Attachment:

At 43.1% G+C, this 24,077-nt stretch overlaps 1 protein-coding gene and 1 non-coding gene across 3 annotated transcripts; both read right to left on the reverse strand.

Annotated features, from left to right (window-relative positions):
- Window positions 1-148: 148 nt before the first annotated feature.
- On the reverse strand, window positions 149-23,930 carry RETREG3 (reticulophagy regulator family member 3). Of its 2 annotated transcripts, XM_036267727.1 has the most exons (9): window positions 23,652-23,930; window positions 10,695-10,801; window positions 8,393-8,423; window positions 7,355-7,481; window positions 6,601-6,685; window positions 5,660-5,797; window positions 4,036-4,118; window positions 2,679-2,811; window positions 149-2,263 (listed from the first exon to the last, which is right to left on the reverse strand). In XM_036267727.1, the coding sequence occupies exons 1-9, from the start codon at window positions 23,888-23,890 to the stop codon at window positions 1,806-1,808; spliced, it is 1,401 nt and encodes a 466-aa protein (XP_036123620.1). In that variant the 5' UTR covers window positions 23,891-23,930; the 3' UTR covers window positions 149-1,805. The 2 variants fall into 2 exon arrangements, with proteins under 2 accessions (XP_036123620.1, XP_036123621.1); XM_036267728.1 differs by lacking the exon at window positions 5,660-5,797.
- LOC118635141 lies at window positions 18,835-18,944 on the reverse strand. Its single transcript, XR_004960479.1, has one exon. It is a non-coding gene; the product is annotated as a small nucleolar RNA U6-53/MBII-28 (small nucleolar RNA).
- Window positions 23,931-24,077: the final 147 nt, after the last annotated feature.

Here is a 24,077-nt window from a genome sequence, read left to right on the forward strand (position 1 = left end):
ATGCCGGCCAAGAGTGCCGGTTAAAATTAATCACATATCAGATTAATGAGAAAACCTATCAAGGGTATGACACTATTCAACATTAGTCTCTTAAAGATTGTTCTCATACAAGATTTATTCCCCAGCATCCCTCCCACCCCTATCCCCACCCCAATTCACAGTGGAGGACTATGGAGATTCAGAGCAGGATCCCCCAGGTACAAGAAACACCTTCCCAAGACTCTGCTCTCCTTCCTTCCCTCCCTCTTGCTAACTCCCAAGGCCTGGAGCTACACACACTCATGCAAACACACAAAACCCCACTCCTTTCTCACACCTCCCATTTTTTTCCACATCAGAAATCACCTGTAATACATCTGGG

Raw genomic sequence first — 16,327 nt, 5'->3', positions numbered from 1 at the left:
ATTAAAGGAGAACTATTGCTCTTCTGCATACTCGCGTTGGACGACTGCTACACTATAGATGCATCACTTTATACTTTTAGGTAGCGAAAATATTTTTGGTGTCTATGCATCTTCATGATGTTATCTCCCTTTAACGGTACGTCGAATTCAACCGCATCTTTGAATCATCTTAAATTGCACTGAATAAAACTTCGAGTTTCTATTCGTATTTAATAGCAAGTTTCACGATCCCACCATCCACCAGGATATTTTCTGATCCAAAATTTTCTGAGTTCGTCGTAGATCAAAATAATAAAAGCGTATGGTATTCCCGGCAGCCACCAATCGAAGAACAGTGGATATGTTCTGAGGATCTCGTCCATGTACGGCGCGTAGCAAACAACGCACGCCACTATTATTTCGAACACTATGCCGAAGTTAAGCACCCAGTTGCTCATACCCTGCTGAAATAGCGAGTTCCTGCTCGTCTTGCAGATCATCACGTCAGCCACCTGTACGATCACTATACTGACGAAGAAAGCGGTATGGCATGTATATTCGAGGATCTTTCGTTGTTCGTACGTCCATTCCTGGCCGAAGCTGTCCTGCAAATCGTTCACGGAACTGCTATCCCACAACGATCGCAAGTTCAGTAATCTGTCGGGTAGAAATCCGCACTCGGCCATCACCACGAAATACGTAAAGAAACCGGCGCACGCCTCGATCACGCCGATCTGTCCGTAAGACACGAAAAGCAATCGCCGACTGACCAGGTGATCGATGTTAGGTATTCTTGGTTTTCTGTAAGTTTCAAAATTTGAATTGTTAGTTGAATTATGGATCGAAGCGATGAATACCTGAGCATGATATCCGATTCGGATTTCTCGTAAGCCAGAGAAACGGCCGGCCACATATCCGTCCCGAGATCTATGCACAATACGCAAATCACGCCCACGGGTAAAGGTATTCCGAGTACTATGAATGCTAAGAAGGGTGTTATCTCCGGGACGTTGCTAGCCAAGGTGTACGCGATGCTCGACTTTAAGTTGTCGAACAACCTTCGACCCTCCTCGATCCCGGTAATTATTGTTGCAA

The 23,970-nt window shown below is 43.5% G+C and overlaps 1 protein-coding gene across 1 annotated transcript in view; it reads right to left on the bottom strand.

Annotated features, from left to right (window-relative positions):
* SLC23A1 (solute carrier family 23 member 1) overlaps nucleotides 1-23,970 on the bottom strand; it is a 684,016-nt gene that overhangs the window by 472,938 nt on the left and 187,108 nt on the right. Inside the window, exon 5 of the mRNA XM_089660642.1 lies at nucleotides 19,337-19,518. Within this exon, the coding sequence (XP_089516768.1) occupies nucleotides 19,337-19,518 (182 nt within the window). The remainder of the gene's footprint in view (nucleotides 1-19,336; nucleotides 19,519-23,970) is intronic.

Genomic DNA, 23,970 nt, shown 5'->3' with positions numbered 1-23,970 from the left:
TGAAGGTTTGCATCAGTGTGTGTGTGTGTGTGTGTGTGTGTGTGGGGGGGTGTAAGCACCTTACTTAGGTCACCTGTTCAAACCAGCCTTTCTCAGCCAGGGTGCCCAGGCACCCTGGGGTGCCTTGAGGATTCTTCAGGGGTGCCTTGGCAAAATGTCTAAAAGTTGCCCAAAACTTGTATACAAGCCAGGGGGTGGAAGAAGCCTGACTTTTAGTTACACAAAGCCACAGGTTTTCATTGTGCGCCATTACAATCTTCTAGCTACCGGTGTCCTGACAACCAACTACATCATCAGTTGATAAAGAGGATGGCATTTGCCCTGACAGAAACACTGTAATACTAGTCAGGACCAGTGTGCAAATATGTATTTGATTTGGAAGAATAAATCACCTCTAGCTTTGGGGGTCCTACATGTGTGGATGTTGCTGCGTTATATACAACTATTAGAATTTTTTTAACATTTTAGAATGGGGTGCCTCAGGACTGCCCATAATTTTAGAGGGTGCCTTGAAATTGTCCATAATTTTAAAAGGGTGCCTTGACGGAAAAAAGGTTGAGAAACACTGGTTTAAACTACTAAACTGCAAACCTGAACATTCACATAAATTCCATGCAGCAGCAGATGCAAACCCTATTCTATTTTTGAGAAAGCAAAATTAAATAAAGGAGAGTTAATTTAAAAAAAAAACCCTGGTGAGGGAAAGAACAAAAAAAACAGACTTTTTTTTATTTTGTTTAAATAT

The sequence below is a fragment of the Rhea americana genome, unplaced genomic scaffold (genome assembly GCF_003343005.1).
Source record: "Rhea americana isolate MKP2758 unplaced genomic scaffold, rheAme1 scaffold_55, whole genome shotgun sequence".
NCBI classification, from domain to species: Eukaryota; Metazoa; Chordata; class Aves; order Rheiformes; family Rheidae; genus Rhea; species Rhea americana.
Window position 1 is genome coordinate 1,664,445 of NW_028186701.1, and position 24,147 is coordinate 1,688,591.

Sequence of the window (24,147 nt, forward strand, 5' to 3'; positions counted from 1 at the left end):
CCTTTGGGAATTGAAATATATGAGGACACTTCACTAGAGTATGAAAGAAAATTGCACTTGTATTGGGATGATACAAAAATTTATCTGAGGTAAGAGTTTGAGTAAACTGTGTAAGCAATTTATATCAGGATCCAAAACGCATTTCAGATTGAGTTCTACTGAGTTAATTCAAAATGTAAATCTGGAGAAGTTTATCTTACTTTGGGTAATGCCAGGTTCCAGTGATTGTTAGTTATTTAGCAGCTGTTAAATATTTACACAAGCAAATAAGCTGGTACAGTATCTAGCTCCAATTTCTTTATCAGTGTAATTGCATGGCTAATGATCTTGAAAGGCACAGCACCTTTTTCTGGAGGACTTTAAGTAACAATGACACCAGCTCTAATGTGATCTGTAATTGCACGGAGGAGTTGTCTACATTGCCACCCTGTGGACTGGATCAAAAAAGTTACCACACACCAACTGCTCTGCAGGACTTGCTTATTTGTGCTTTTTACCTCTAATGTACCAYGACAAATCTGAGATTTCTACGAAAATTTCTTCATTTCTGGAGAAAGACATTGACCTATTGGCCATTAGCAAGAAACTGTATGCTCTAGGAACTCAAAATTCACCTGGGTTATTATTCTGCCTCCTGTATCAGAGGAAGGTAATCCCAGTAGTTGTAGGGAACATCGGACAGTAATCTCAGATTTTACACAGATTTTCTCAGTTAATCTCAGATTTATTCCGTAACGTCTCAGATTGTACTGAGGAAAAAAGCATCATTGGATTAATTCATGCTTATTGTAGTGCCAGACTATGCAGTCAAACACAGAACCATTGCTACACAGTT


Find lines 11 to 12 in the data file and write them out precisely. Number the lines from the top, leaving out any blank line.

The 23,970-nt window shown below is 43.5% G+C and overlaps 1 protein-coding gene across 1 annotated transcript in view; it reads right to left on the bottom strand.

Annotated features, from left to right (window-relative positions):